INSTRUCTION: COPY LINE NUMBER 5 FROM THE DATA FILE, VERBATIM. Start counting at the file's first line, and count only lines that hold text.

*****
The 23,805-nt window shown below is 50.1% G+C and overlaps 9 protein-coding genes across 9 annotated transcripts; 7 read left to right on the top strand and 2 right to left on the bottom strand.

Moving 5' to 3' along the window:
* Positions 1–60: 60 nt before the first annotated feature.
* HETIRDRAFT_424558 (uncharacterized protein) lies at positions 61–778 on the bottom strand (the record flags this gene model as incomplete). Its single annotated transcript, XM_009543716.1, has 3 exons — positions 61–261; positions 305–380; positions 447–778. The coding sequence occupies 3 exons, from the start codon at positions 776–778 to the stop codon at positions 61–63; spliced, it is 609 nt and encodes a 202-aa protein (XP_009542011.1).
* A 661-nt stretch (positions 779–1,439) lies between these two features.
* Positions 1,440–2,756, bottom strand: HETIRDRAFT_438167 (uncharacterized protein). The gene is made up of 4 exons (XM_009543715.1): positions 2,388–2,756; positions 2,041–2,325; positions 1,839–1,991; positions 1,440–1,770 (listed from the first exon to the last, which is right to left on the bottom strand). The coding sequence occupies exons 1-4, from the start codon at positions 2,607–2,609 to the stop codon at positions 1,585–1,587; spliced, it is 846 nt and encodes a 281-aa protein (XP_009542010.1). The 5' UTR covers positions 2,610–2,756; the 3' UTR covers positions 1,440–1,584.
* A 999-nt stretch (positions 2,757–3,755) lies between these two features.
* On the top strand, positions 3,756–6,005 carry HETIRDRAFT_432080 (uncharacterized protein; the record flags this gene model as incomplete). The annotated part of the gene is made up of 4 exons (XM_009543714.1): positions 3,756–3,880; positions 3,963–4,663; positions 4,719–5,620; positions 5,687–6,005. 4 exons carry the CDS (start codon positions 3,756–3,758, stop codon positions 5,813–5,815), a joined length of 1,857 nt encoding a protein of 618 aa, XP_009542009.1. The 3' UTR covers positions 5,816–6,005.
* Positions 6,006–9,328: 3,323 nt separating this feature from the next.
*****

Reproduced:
* A 661-nt stretch (positions 779–1,439) lies between these two features.